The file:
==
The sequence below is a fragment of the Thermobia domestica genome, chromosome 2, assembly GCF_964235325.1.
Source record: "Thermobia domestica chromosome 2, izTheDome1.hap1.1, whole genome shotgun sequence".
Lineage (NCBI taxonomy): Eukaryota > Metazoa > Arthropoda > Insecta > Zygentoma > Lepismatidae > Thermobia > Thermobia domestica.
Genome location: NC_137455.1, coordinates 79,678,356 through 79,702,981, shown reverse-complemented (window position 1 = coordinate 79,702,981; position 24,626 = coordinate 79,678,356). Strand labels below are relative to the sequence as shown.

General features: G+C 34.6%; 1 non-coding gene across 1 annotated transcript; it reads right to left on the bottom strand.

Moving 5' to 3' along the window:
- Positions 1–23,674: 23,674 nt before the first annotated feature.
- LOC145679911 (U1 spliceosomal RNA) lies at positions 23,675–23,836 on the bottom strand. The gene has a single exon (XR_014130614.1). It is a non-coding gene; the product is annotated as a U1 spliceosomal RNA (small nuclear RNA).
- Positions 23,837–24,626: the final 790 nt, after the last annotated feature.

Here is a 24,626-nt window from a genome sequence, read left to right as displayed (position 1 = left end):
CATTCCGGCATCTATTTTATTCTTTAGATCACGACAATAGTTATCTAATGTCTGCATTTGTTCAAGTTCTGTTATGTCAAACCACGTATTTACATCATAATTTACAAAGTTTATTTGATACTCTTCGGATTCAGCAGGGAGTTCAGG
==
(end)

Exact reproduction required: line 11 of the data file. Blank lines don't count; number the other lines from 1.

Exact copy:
CATTCCGGCATCTATTTTATTCTTTAGATCACGACAATAGTTATCTAATGTCTGCATTTGTTCAAGTTCTGTTATGTCAAACCACGTATTTACATCATAATTTACAAAGTTTATTTGATACTCTTCGGATTCAGCAGGGAGTTCAGG